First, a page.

Why the Image Look Blurry

Why the Image Look Blurry Have you ever wondered why the image looks blurry, even if you use a different camera and lens but the image still look blurry, with a bit of diagnosis, for that matter, there are several reasons why the picture looks soft.

1 You are Out of Focus

Of course the image couple be out of focus. might be the auto-focus missed your model and focused on something else. this is often kind of obvious and possibly isn’t a problem you’d be asking about.

The subtler issue is how depth of field and aperture have an effect on softness. If you're using a wide open aperture – a low number – you get a really narrow area that is in focus. in this case your image would possibly look blurry  because not all of it in focus.

2 It Is Really Motion Blur

In these days of Photoshop, we often think motion blur is just an effect, but it is also what happens when your model, or your camera moves while the shutter is open. We also often miss this when looking at the back of the camera because that image is so small and low rez motion doesn’t show up. But if you zoom in you’ll see it.

Look at the eyes. Do you see more than one? Or a ghost image next to the other one? That’s motion blur.

Fix this by using a faster shutter speed. To avoid camera movement causing motion blur, the rule of thumb is your shutter speed should be higher than the length of your lens. And don’t forget the crop factor of non-full frame sensor.

For example, when I shoot with my 70-200 lens zoomed all the way in, my shutter should be at least 300. That lens happens to be a Nikon VR lens, so I don’t really have to be 300, but that’s the basic calculation.

3 You Should Have Shot RAW

Friends don’t let friends shoot JPEG.

Given a lot of our images are going on the web, at some point we need to make a compressed image – normally this is JPEG. Compressing these images takes some processing power. You could do this compression on the little CPU in your camera, or you could do it on the multi-core desktop computer you use for post processing your images. Guess which one is better?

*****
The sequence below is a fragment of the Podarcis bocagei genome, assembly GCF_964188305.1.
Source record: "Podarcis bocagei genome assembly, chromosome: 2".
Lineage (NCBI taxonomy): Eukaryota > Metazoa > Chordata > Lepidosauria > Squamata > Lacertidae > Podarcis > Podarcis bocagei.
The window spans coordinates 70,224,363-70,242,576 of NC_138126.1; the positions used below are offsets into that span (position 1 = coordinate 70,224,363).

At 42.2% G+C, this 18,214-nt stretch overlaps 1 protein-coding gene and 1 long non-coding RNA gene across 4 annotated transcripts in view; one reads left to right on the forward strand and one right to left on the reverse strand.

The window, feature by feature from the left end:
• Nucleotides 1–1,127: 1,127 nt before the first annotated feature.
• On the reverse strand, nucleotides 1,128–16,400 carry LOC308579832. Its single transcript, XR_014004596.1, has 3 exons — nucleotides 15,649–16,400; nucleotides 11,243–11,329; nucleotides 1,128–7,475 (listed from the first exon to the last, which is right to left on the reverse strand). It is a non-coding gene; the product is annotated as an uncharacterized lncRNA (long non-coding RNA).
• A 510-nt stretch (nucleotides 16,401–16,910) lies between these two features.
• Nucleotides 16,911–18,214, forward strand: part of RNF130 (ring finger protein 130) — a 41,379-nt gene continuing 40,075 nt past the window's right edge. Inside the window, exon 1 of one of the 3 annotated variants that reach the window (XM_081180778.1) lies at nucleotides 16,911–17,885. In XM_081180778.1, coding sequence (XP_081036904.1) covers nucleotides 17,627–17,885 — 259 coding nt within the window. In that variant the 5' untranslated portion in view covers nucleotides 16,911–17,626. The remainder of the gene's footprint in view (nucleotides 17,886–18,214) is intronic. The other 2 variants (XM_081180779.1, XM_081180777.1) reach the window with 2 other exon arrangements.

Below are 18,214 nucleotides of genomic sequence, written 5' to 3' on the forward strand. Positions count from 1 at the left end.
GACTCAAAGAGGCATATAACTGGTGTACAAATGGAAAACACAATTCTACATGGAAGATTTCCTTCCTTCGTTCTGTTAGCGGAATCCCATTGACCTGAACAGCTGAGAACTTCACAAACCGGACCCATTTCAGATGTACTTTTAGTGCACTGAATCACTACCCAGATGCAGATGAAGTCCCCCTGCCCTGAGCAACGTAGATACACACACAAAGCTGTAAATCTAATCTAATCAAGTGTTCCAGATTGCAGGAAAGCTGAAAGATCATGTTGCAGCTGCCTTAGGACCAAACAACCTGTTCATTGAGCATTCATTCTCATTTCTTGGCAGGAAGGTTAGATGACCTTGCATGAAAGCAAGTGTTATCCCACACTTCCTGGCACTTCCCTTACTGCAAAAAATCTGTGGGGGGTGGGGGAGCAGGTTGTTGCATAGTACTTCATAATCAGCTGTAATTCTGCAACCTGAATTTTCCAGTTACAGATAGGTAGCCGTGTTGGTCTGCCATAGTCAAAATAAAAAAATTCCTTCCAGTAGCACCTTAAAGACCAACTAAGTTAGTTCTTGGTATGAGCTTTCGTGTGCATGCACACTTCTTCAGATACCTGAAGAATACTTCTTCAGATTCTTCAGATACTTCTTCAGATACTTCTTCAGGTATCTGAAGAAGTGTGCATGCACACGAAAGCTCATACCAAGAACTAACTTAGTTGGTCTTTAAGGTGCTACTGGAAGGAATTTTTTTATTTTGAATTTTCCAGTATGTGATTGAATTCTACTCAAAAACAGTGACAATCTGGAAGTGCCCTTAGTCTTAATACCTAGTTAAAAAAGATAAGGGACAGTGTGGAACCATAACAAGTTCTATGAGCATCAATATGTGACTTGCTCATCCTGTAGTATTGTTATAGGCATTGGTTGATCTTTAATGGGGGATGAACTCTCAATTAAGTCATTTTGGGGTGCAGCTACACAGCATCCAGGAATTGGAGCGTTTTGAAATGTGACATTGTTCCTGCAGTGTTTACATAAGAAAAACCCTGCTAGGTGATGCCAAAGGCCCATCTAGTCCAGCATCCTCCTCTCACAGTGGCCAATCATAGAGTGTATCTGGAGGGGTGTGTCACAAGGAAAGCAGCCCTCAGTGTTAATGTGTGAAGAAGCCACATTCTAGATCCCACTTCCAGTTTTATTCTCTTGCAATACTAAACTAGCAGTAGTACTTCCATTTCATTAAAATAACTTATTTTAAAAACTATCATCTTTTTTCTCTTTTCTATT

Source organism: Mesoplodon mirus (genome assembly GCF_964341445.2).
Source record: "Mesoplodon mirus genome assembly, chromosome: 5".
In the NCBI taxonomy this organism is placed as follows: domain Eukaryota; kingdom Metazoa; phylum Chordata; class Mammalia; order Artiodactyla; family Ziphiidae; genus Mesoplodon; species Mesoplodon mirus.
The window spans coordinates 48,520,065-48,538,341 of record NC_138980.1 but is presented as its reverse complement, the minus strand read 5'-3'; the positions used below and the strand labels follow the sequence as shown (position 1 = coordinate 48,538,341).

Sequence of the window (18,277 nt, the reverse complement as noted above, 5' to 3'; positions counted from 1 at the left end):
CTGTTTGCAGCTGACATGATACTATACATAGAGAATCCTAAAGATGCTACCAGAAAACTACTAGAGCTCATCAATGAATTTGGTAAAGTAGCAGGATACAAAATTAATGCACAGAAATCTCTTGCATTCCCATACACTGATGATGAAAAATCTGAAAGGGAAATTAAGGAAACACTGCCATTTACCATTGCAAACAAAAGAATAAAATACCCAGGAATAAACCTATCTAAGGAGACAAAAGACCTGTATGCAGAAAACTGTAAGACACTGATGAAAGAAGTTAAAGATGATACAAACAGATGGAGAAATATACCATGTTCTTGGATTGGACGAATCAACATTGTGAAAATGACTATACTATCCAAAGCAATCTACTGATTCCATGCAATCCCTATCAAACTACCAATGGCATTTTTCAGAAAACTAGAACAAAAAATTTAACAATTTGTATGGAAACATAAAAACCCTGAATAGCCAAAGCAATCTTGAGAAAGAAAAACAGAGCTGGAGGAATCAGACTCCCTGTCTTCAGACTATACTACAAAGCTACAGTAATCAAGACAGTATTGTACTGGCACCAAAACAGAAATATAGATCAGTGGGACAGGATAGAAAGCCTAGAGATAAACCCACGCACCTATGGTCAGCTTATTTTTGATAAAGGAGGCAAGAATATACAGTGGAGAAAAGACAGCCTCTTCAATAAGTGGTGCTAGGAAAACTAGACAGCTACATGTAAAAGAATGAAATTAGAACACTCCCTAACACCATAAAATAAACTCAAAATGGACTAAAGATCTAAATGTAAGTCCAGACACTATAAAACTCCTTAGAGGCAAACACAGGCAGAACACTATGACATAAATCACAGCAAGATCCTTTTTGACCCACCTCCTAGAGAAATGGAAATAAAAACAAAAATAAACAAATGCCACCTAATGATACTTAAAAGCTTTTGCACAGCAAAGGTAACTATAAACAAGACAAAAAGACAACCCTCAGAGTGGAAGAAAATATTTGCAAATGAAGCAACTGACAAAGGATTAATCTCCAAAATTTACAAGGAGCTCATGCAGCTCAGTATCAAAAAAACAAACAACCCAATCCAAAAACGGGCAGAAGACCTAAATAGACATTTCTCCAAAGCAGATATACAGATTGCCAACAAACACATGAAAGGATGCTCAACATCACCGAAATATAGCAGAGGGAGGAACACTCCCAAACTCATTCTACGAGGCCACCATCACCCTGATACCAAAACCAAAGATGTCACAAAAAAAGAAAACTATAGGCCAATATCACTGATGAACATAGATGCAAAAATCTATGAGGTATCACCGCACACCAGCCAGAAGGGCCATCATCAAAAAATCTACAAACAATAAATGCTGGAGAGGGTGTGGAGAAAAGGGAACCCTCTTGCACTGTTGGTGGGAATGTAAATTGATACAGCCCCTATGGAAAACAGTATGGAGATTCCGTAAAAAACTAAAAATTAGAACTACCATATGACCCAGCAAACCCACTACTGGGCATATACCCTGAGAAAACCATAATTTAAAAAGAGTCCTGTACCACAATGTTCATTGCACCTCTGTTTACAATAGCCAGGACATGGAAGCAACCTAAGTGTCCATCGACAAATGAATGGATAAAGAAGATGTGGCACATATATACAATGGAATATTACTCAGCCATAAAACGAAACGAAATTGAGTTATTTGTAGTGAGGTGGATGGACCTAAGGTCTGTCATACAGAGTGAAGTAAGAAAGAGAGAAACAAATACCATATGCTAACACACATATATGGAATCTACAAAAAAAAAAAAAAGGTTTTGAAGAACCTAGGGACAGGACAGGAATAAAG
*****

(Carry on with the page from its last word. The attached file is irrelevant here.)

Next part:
With RAW on most cameras you also get at least 14bits of data, and that gets cut down to 8bits of data in the JPEG. That’s data that is just gone.

In the end this was my friend’s problem: when he opened some images in Lightroom that had been shot RAW, they were as sharp as can be.

Digital images are naturally a little soft. As a matter of fact if you look at a RAW image Lightroom before you make any changes, it will already have some sharpening done to it because Adobe knows the image is softer than it should be. But in reality you shouldn’t notice this softness.

When you notice softness and you didn’t plan for it (for instance using a big light source) there is generally something wrong. Hopefully you can figure out what it is using these three criteria.

Related Article : Fix a Blurry Photo in Photoshop

Source Article : http://www.photographerandmodel.com

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